So, you think you have a great prospect; however, why do you think they’re even interested in you or what you sell? Sales is a two-way street. You can have all the feelings you want, but the customer’s feelings are really what matter. Get over yourself and your feelings, because they don’t count!

A key way to measure how the prospect feels about you and your potential to help them is by how much information they’re willing to share with you. If they’re quiet and unresponsive, the only way they will buy from you is if their pain is so great that they have to buy from you or they just care about a low price, which is more often the case.



In the prospecting phase, your objective as early as possible is to get the prospect to share confidential information with you. This is considered any information that the outside public doesn’t know. This is key for several reasons. First, it indicates that the prospect trusts in you. Second, this is information to build upon.

Take a moment to put yourself in your prospect’s shoes. Ask yourself: would you share confidential information with a salesperson you did not trust or have confidence in? No! Every good sale is built on confidence and the ability for the two parties to trust one another. Your job in the prospecting phase is to allow the prospect to gain confidence in you. The sooner they trust you, the sooner you will hear the information you need to know to help them. The greater the level of trust, the less of a need to negotiate. It’s a direct correlation, and it starts in the prospecting phase.

The fastest way for the prospect to build confidence and trust in you and in turn, be willing to share confidential information is for you to be seen as not just an expert, but someone who cares. The world is full of experts who don’t care about others. People in the world desire experts who care, so that’s the role you need to play. Do this by asking questions that are relevant to the prospect’s needs and their industry. As you ask these questions, you can share how you’ve seen this in other companies. Some sort of magic happens when the prospect begins to hear that this is not your first rodeo. An example I like to use is if you were needing surgery and the surgeon had never performed that kind of surgery before, you would be cautious. Conversely, if the surgeon tells you that they’ve seen this case hundreds of times and always had a positive, safe outcome. Boom! Immediately, you’d feel reassured that you’re making the right decision and comfortable with sharing everything with the surgeon. Start viewing yourself as the experienced surgeon.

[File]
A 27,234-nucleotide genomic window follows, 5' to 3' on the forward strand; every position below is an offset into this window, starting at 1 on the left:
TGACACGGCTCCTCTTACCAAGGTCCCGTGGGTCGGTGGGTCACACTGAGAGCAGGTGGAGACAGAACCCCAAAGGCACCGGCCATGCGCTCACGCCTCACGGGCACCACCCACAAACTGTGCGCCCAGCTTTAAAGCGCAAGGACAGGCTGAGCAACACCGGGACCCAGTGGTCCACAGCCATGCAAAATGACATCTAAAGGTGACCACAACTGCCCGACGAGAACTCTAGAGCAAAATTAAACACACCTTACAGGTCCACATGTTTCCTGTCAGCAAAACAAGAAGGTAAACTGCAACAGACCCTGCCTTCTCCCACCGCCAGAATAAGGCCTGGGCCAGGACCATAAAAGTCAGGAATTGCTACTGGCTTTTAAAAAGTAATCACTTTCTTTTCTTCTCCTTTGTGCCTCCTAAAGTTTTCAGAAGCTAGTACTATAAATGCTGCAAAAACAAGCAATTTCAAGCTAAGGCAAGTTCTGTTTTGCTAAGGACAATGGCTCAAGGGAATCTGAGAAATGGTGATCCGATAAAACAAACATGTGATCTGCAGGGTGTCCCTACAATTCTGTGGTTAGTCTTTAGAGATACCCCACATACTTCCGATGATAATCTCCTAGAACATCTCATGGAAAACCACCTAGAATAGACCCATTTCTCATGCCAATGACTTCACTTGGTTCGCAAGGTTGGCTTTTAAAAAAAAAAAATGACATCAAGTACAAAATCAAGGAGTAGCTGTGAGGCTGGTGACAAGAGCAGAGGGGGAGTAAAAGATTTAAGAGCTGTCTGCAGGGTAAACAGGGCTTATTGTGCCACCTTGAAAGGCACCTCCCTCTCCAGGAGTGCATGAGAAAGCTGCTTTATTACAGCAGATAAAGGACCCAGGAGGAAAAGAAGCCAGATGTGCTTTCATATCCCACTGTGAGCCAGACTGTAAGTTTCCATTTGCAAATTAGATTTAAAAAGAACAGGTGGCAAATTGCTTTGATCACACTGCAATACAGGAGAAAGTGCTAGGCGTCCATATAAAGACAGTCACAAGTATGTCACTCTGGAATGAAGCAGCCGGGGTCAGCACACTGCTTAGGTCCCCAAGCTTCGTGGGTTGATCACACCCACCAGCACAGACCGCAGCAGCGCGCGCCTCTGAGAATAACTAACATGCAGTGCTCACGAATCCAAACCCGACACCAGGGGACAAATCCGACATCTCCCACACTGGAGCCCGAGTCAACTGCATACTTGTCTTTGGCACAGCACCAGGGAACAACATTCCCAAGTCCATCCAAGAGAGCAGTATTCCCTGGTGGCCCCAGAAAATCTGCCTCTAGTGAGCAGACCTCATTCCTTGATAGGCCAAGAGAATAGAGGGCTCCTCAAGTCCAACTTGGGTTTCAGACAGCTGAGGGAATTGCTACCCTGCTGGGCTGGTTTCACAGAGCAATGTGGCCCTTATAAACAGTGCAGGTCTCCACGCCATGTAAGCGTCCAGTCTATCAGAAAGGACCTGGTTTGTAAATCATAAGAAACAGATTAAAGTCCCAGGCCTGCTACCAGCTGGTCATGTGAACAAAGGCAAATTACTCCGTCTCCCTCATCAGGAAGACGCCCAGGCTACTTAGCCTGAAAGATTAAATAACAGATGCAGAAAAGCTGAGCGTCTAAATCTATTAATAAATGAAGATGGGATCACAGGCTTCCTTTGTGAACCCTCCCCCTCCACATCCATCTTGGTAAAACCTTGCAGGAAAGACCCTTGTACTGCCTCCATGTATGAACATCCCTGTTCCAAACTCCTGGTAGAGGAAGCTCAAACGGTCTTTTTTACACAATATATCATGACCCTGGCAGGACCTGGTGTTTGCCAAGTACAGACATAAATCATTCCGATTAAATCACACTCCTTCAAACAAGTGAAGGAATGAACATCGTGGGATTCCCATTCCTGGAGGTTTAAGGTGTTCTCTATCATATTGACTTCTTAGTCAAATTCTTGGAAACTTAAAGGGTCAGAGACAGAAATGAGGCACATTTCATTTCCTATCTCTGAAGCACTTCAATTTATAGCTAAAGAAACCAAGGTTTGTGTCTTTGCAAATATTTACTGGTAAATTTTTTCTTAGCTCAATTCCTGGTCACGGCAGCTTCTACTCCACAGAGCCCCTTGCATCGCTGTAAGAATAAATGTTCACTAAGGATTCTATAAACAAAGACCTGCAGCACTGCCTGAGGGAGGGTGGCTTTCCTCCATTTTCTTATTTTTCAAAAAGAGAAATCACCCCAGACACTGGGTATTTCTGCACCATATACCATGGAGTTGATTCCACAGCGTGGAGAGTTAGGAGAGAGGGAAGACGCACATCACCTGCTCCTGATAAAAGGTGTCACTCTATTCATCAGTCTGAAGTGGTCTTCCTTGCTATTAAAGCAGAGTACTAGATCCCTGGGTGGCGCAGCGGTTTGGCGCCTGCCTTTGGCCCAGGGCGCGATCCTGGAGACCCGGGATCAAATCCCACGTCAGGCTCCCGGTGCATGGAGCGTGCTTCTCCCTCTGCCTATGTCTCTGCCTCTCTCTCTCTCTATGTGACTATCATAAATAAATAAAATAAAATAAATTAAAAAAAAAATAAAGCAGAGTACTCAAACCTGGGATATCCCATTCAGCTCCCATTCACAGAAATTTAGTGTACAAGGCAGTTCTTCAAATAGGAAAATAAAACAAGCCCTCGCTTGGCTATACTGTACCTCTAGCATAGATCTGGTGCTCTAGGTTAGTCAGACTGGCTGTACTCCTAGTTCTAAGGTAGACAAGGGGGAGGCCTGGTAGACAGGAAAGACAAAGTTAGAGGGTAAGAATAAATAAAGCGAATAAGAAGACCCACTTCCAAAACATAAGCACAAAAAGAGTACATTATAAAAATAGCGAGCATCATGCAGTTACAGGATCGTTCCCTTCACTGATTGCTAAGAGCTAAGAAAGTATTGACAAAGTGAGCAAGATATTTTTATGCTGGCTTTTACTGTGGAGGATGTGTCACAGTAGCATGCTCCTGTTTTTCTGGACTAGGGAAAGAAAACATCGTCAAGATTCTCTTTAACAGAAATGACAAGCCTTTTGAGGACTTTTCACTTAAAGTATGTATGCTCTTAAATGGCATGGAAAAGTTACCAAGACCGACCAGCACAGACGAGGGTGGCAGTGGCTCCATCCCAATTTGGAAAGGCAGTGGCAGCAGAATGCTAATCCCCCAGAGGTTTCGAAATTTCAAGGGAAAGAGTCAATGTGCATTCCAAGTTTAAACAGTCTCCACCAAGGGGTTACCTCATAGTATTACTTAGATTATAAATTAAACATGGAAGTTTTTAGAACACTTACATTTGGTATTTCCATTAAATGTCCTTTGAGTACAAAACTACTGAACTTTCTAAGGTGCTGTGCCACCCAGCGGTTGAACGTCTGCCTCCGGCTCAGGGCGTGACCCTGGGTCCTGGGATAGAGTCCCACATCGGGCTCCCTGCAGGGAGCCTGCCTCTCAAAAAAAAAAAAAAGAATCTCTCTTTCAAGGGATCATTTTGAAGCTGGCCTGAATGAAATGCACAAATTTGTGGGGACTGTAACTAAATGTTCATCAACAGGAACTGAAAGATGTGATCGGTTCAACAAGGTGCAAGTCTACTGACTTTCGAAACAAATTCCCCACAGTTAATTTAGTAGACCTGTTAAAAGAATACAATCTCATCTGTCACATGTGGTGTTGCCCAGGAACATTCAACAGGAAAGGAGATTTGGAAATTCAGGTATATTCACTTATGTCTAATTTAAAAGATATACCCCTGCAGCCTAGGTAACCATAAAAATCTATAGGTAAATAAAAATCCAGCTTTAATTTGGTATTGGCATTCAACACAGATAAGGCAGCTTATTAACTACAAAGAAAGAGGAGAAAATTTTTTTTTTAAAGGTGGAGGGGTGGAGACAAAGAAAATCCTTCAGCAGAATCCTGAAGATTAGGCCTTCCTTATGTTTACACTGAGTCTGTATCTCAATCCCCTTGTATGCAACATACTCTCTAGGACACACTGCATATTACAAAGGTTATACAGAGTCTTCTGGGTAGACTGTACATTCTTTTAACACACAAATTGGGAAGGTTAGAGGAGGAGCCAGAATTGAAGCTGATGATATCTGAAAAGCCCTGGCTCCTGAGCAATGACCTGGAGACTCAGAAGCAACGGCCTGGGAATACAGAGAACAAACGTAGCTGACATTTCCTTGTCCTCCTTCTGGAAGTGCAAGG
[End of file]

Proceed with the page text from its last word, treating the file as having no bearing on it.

Once you hear a piece of confidential information, your job is two-fold. First, ask a follow-up question so you can gain even more insight into what they shared. Your follow-up question also tells them that you care and you value what they’re saying. Second, use the confidential information as a way to start off your next conversation with them. I have found this to be powerful, because the question you asked in an earlier meeting links the two conversations. Also, this approach gives the prospect even more confidence about your ability to listen and care.

If you missed the video and blog post from last week where I laid out the five points in qualifying a prospect, check out the blog and video link. I promise both will be well worth your time. In the coming weeks, I’ll dig into the other four points.

Blog post: How Can I Tell If I Have Qualified Prospects?

Video: How Can I Tell If I Have Qualified Prospects or Just Bad Leads? 

As we talk about this subject over the next 5 weeks, I suggest you take 2 important action steps. First, buy my book: High-Profit Prospecting – available in paperback, audiobook and Kindle. Second, join my High Profit Sales Coaching program here. Both will yield valuable results for you and your business.

Copyright 2019, Mark Hunter “The Sales Hunter.” Sales Motivation Blog. Mark Hunter is the author of High-Profit Prospecting: Powerful Strategies to Find the Best Leads and Drive Breakthrough Sales Result

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